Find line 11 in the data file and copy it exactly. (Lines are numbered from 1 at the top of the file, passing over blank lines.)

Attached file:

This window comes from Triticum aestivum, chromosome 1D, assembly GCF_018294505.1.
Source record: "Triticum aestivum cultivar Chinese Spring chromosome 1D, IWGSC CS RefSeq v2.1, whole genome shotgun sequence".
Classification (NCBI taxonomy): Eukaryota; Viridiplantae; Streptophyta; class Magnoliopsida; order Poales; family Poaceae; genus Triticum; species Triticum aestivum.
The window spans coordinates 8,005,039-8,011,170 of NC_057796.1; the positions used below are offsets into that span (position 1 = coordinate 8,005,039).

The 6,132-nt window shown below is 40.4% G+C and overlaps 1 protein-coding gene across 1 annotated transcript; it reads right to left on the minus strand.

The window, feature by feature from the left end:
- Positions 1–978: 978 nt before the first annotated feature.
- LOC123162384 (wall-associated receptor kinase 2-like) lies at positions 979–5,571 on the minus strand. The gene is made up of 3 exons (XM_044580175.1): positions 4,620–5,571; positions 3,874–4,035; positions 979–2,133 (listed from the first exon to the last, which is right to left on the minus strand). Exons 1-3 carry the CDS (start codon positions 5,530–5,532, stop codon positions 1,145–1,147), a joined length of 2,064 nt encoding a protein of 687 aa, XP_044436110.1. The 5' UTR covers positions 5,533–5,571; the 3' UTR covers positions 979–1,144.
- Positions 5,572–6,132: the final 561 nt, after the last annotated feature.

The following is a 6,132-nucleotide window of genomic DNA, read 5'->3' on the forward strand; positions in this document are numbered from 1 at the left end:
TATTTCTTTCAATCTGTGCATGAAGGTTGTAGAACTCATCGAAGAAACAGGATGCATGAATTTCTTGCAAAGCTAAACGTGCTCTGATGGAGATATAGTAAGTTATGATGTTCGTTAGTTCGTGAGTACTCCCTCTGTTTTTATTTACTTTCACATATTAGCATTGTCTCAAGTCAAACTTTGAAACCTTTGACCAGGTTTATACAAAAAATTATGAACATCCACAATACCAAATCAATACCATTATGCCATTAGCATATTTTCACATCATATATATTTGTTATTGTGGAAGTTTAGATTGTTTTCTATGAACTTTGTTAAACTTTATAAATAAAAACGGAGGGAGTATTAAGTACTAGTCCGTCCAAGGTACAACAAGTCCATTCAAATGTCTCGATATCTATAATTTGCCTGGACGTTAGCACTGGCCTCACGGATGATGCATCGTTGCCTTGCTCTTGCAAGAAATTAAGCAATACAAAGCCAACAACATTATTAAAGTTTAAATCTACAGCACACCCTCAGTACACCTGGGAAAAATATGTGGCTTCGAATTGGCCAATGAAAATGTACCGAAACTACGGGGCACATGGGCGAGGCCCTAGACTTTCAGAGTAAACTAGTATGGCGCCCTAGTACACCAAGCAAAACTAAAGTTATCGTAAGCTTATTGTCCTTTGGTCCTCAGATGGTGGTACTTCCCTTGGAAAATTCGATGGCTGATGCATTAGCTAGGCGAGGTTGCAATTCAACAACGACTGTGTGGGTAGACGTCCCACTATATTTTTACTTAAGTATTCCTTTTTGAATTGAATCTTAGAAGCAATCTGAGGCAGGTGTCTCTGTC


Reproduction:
TATTTCTTTCAATCTGTGCATGAAGGTTGTAGAACTCATCGAAGAAACAGGATGCATGAATTTCTTGCAAAGCTAAACGTGCTCTGATGGAGATATAGTAAGTTATGATGTTCGTTAGTTCGTGAGTACTCCCTCTGTTTTTATTTACTTTCACATATTAGCATTGTCTCAAGTCAAACTTTGAAACCTTTGACCAGGTTTATACAAAAAATTATGAACATCCACAATACCAAATCAATACCATTATGCCATTAGCATATTTTCACATCATATATATTTGTTATTGTGGAAGTTTAGATTGTTTTCTATGAACTTTGTTAAACTTTATAAATAAAAACGGAGGGAGTATTAAGTACTAGTCCGTCCAAGGTACAACAAGTCCATTCAAATGTCTCGATATCTATAATTTGCCTGGACGTTAGCACTGGCCTCACGGATGATGCATCGTTGCCTTGCTCTTGCAAGAAATTAAGCAATACAAAGCCAACAACATTATTAAAGTTTAAATCTACAGCACACCCTCAGTACACCTGGGAAAAATATGTGGCTTCGAATTGGCCAATGAAAATGTACCGAAACTACGGGGCACATGGGCGAGGCCCTAGACTTTCAGAGTAAACTAGTATGGCGCCCTAGTACACCAAGCAAAACTAAAGTTATCGTAAGCTTATTGTCCTTTGGTCCTCAGATGGTGGTACTTCCCTTGGAAAATTCGATGGCTGATGCATTAGCTAGGCGAGGTTGCAATTCAACAACGACTGTGTGGGTAGACGTCCCACTATATTTTTACTTAAGTATTCCTTTTTGAATTGAATCTTAGAAGCAATCTGAGGCAGGTGTCTCTGTC